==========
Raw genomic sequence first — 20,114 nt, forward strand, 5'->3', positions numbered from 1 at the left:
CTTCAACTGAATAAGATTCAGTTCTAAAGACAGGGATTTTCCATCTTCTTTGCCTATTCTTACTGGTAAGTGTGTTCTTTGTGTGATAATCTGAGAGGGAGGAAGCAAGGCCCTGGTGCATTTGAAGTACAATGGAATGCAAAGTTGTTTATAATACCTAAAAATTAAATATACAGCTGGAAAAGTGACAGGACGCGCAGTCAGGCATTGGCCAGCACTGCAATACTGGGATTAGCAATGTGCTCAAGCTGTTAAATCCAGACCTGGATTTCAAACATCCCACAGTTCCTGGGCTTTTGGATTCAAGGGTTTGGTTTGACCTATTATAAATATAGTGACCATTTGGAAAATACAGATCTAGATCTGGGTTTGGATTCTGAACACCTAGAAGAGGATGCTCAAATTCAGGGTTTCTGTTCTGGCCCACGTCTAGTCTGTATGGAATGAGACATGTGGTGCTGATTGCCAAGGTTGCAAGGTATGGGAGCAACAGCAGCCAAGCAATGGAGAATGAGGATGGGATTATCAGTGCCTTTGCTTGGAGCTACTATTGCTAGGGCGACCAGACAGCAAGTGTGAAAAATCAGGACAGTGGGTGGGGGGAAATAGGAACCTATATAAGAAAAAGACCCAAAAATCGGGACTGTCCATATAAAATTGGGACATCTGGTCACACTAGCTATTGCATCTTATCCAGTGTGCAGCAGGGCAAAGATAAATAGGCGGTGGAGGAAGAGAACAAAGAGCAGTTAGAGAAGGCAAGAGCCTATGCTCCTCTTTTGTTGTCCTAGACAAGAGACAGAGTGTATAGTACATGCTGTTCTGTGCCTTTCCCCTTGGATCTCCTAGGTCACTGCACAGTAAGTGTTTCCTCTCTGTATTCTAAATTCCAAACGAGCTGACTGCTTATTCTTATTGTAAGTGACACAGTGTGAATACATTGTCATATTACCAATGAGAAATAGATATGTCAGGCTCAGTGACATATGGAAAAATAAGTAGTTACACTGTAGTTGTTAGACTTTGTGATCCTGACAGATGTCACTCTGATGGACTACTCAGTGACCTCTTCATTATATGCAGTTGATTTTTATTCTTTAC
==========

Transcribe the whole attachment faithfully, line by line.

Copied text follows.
Raw genomic sequence first — 20,114 nt, forward strand, 5'->3', positions numbered from 1 at the left:
CTTCAACTGAATAAGATTCAGTTCTAAAGACAGGGATTTTCCATCTTCTTTGCCTATTCTTACTGGTAAGTGTGTTCTTTGTGTGATAATCTGAGAGGGAGGAAGCAAGGCCCTGGTGCATTTGAAGTACAATGGAATGCAAAGTTGTTTATAATACCTAAAAATTAAATATACAGCTGGAAAAGTGACAGGACGCGCAGTCAGGCATTGGCCAGCACTGCAATACTGGGATTAGCAATGTGCTCAAGCTGTTAAATCCAGACCTGGATTTCAAACATCCCACAGTTCCTGGGCTTTTGGATTCAAGGGTTTGGTTTGACCTATTATAAATATAGTGACCATTTGGAAAATACAGATCTAGATCTGGGTTTGGATTCTGAACACCTAGAAGAGGATGCTCAAATTCAGGGTTTCTGTTCTGGCCCACGTCTAGTCTGTATGGAATGAGACATGTGGTGCTGATTGCCAAGGTTGCAAGGTATGGGAGCAACAGCAGCCAAGCAATGGAGAATGAGGATGGGATTATCAGTGCCTTTGCTTGGAGCTACTATTGCTAGGGCGACCAGACAGCAAGTGTGAAAAATCAGGACAGTGGGTGGGGGGAAATAGGAACCTATATAAGAAAAAGACCCAAAAATCGGGACTGTCCATATAAAATTGGGACATCTGGTCACACTAGCTATTGCATCTTATCCAGTGTGCAGCAGGGCAAAGATAAATAGGCGGTGGAGGAAGAGAACAAAGAGCAGTTAGAGAAGGCAAGAGCCTATGCTCCTCTTTTGTTGTCCTAGACAAGAGACAGAGTGTATAGTACATGCTGTTCTGTGCCTTTCCCCTTGGATCTCCTAGGTCACTGCACAGTAAGTGTTTCCTCTCTGTATTCTAAATTCCAAACGAGCTGACTGCTTATTCTTATTGTAAGTGACACAGTGTGAATACATTGTCATATTACCAATGAGAAATAGATATGTCAGGCTCAGTGACATATGGAAAAATAAGTAGTTACACTGTAGTTGTTAGACTTTGTGATCCTGACAGATGTCACTCTGATGGACTACTCAGTGACCTCTTCATTATATGCAGTTGATTTTTATTCTTTAC